The Ministry of Education will hold national consultations before it attempts to introduce the Caribbean Examination Council's (CXC) continuous assessment programme in primary schools, Education Minister Dr Tim Gopeesingh said last week.
Speaking at the launch of the CXC /Nelson Thornes Study Guides at the Crowne Plaza, Gopeesingh, who said there was no set time frame for the national consultation to begin, told the media that CXC had brought the primary exit exam to his Ministry for study and the technical officers were looking into it.
He said it was time for the country to decide whether the Secondary Entrance Assessment exam (SEA) should continue or whether there should be a continuous assessment programme that will allow them to analyse the performance of the child as they move from year to year.
"I believe it is really the desire of the nation to move away from this one do-or-die SEA, understandably most parents and educators want to see the end of that but this will necessitate major stakeholders consultation and national consultation moving forward.
"I will first have to bring a note to Cabinet with all the matters related to it for Cabinet consideration and then obviously to the wider public and then major discussions and what is the role of the denominational boards and the concordat that we have in this whole matter. But the facts would have to be gathered before it is taken to the Cabinet."
Gopeesingh said the question is how does the Ministry then place students, based on what and where will the continuous assessment start.
"Is it from Standard One to Standard Five? These are the issues we will have to take to the national population."
He said he believes the smaller Caribbean islands which have already implemented the CXC continuous assessment programme in the primary schools place their students based on geographical location but what may be applicable to the smaller countries with a smaller group of students may not be applicable to Trinidad with 17,000 plus students a year moving from primary to secondary.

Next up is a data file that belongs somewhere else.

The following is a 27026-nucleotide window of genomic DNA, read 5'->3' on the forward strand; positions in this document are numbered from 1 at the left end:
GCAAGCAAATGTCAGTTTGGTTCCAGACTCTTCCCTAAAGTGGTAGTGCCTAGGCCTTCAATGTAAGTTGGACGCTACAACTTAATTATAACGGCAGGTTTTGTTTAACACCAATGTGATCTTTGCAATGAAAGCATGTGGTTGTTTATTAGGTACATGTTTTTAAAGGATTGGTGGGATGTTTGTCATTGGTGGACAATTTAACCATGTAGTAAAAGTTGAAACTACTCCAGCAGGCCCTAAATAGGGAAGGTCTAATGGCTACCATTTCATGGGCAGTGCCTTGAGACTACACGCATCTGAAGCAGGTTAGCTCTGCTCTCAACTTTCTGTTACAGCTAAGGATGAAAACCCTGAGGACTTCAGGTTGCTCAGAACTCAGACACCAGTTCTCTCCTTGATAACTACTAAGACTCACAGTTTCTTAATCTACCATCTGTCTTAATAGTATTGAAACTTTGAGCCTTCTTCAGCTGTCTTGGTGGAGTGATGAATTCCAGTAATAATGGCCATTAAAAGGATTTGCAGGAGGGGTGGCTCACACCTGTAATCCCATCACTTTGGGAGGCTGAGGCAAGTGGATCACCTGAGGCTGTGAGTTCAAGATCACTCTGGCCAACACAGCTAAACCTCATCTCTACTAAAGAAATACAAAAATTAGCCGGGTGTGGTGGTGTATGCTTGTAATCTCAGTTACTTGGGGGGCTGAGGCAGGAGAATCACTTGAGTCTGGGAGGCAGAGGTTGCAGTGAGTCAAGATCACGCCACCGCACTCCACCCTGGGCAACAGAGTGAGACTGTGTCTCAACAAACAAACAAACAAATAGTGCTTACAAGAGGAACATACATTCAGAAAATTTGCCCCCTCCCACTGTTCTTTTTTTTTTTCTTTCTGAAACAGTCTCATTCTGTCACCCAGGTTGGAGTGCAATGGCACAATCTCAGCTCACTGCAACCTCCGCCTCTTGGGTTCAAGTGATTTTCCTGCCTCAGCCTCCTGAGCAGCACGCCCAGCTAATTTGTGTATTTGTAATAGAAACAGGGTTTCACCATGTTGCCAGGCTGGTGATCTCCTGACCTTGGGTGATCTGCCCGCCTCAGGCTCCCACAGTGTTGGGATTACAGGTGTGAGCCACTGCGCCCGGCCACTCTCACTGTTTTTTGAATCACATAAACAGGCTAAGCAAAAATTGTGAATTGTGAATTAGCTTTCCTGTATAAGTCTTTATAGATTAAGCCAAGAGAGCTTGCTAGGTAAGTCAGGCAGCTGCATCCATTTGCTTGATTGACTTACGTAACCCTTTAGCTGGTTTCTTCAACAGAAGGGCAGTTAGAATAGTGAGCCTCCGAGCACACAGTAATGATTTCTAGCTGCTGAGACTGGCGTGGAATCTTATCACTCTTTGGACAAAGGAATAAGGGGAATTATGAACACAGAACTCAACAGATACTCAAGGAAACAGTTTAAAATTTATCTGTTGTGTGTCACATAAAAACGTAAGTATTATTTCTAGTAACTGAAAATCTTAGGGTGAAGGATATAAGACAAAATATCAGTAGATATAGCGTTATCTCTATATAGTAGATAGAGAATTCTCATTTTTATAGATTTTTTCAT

"So it is both a logistical problem and an educators problem this is why we have been working with CXC on the continued assessment component for the primary school to give a certain percentage of marks for the SEA. He said there is already continuous assessment at the Caribbean Secondary Education Certificate (CSEC), the Caribbean Advanced Proficiency Exam (CAPE) and tertiary education so why is the primary level being left out, he asked.
The national consultation, he said, would look at the SEA but also whether there should be a national consultation on the relationship of the State and the concordat.
"That is another thing that the Minister of Education cannot deal with on his own, I will not, I cannot. It is an area for the State to deal with. Whether we want a stakeholders consultation on the concordat because we have 18 denominational boards that manage about 40 of the primary schools and 43 of the secondary schools and close to 40 of the Early Childhood Care and Education centres," he said.
President of the National Parent Teachers Association Zena Ramatali said the national consultation was a welcome move.